A fall is to inadvertently come to rest on
the ground or lower level with or without loss of consciousness or injury.

The diagnosis excludes falls associated
with intrinsic events e.g. seizures, stroke
or syncope, or falls from overwhelming environmental hazards.

  • It may be an atypical presentation of acute illness in an older adult.
  • It is also a marker of frailty and impaired mobility in older adults
  • Older adults are more likely to fall with increasing age
  • Risk of falling increases with previous falls
  • Falls account for significant morbidity and mortality in older adults
  • Incidence of falls is approximately equal in older men and women but women are more likely to be injured


Its etiology is Multifactorial

Risk factors

  • Falls’ risk factors are under modifiable, difficult to modify, non modifiable


  • Age
  • Alcohol use
  • Fear of falling
  • Hearing impairment
  • Medical conditions e.g. arthritis,
    dementia, stroke, Parkinson’s disease, etc.
  • Muscle weakness.
  • Orthostatic hypotension
  • Pain
  • Poor balance
  • Urinary incontinence
  • Vertigo
  • Visual impairment


  • Medications
  • Anticonvulsants
  • Antidepressants
  • Antihypertensives
  • Antipsychotics
  • Benzodiazepines
  • Diuretics
  • Improper or improper use of assistive devices
  • Inappropriate footwear

Environmental/ Situational

  • Clutter
  • Haste
  • Inadequate lighting
  • Lack of non-skid surfaces in bath tubs
  • Loose mats/rugs
  • Poor housing design/disrepair e.g. uneven steps
  • Slippery floors

Clinical features

  • Patient is found on the ground or at a lower level than s/he was
  • Complications arising from fall


Get Up and Go test

Patient sitting on an arm chair is timed when asked to:

  • Rise from the chair without using the arms.
  • Walk a distance of 3 m across the room
  • Turn, walk back to the chair and sit down

Increased risk of falling if the above activities take more than 13.5 seconds



Costs of:

  • Disability
  • Dependence
  • Hospitalization and interventions to
    treat complications


  • Dehydration
  • Dependencyl
  • Disability
  • Fractures
  • Haemorrhage e.g. subdural haematoma
  • Hypothermia
  • Immobility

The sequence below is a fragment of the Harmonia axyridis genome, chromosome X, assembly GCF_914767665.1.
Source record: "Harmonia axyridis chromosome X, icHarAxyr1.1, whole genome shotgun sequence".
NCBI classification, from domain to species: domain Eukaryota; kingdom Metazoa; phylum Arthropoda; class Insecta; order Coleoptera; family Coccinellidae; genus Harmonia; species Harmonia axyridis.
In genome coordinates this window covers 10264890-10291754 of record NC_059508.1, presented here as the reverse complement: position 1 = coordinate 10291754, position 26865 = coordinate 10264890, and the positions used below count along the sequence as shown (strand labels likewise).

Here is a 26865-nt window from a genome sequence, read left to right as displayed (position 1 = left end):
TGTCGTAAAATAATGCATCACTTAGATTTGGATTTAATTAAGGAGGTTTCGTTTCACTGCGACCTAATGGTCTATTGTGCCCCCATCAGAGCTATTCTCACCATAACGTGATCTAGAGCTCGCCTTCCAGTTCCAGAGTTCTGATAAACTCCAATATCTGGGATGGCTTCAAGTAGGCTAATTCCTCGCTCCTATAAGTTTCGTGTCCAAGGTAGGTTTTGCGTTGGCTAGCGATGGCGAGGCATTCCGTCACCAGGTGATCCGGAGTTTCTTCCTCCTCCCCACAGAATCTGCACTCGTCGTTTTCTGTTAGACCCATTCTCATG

• Increased likelihood of falling again.
  • Self-imposed reduction in physical activity
  • Severe injuries requiring hospitalization
  • Skin lacerations.
  • Mortality
  • Pneumonia
  • Pressure ulcers


  • Anxiety
  • Depression
  • Fear of falling; falls phobia syndrome

Loss of confidence

  • Social withdrawal


  • This should be tailored towards identifying underlying causes e.g. anaemia, arrhythmias, electrolyte imbalance, infections, etc.
  • Additional investigations to confirm or rule out complications as indicated by clinical presentation

Treatment objectives

  • Eliminate or reduce modifiable predisposingfactors, for example:
  • Reduce total number of medications and/or dose of individual medicines if feasible, e.g. in patients with postural hypotension

Non-drug treatment

Please see below (Prevention)

Drug treatment

Specific treatments for underlying
conditions and complications arising from falling


  • Vitamin D 800 IU daily plus Calcium 1,200 mg for all older adults at risk of falling
  • Environmental modification
  • Adequate lighting, preferably with switches located at entrances to rooms or hallways
  • Arrange furniture to avoid obstruction.
  • Clean up spills without delay
  • Light source (e.g. flashlight) to be kept handy in the event of power failure
  • Non-skid mats in bath tubs
  • Provide elevated toilet seats
  • Provide handrails on both sides of bathroom
  • Address predisposing factors
  • Educate patients on:
    • Proper use of assistive devices
    • Arising and changing position slowly
    • Signs and symptoms of hypoglycaemia
  • Examine eyes regularly
  • Maintain adequate hydration
  • Provide frequent, small meals
  • Encourage rest after meals


Important to address risk of falling again

  • Physical
  • Psychological
  • Social

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